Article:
There are many turning-points and places of deliberation in the pilgrimage of life. To some, those turning-points come very early in youth: while they are yet boys and girls they are visited in conscience, and impressed in spirit; and blessed are they if they there and then seek the Lord; for they shall find him, to the joy of their whole lives. To young men and maidens there are stations on the line of life where they are called upon to decide as to their future road. Again and again the warning voice is heard, “Change here for holiness and eternal life.” The lad is to be bound apprentice, or he is to take his first situation, or for some other reason he is, for the first time, to leave his father’s roof: let him look upon this occasion as one of the most important seasons of his life. The night before he goes away will be to that youth, if he be wisely led, a time for specially committing himself to God. When, for the first time, facing public life, the youth may well hear a voice saying to him, “Choose thou this day whom thou wilt serve.” The whole of his future may depend upon how he begins in the house of business: the first step may influence every other.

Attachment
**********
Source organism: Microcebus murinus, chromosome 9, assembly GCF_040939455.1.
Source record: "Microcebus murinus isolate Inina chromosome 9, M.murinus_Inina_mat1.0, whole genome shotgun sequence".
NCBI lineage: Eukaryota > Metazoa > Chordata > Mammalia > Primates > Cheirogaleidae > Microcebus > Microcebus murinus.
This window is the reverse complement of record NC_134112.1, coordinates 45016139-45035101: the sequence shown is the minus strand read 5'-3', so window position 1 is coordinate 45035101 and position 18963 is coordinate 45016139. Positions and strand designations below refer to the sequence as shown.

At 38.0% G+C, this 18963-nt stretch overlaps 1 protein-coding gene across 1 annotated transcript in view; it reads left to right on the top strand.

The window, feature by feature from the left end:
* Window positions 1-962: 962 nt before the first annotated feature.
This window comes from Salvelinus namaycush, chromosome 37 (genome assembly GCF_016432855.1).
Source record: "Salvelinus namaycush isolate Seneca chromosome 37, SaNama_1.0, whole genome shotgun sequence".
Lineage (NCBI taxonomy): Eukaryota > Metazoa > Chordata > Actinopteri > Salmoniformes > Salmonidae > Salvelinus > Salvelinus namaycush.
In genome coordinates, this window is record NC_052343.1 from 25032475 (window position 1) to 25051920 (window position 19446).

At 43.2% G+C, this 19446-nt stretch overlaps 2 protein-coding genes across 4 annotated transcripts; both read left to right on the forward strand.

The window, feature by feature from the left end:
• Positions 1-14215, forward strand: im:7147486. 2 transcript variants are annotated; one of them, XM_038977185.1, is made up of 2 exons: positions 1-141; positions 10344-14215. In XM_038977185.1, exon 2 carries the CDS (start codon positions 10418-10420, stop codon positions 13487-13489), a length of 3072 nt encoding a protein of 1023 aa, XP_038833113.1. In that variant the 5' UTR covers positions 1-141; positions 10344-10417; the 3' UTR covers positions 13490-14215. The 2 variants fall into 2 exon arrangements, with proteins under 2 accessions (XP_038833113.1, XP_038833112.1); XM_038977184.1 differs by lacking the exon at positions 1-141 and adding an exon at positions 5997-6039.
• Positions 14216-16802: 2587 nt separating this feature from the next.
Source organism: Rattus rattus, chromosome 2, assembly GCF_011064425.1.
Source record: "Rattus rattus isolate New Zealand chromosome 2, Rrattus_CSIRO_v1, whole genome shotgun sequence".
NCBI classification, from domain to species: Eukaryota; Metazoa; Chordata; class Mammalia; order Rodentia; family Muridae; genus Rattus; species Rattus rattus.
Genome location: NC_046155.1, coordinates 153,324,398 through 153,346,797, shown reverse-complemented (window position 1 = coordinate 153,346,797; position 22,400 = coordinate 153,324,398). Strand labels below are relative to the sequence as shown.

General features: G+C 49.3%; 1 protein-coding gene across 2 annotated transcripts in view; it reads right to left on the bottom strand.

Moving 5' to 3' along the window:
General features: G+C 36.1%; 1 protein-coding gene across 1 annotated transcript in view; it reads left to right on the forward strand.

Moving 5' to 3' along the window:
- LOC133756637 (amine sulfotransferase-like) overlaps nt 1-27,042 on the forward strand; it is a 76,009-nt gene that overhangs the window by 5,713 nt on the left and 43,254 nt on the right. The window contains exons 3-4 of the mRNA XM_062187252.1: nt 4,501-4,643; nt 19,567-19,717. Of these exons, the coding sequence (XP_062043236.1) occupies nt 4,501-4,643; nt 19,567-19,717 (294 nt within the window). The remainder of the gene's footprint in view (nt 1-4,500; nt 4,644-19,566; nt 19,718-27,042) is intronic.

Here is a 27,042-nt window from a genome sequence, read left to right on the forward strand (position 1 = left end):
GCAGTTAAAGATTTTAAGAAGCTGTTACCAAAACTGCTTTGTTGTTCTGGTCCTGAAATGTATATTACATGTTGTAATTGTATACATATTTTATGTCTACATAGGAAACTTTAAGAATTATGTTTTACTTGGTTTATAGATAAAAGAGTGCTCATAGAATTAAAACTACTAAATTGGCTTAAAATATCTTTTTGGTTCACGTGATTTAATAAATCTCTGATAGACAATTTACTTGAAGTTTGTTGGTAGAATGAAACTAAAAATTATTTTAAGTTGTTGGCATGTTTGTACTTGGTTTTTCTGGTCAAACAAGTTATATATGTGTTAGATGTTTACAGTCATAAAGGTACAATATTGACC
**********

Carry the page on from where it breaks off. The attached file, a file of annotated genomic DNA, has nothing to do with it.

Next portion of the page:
When men and women are about to be married, how much of life then trembles in the balances! Upon the choice of a partner in life the fashion of that life may depend. Whether self or Christ, the world or God, shall be the master-motive of the household, may be decided by the finger which wears the plain gold ring. Too often is marriage entered on frivolously; and yet, if one could see all the bearings of it, for good or for evil, one would judge the fullest consideration and the most prayerful thought to be nothing more than the demand of common-sense on such a subject. Changes in business, removals of residence, promotion to higher positions, or serious losses, all make new starting-points. Birthdays, new years, graves wet with tears, or strange events in personal history, have all become turning-points in life’s ways. Fierce temptations have also brought the lives of men to pauses, and then to onrushes, which have continued to give force to all the rest of their existence. To yield at a certain moment has meant life-slavery; to overcome has meant eternal triumph. Joseph’s career was determined by that grave moment in which he fled from the allurement of sin, and left his garment in the tempter’s hand. By that flight he prepared his way to become the saviour of Egypt, and the benefactor of his father’s house. Take heed, my brother, when thou art tempted; for the next minute may be the pivot of thy life. An interesting book has been written upon “Turning-points in life,” and it is capable of indefinite extension. According to a man’s station and disposition, those turning-points take place at different periods; but whenever they are before us, they call for special prayer, and trust in God.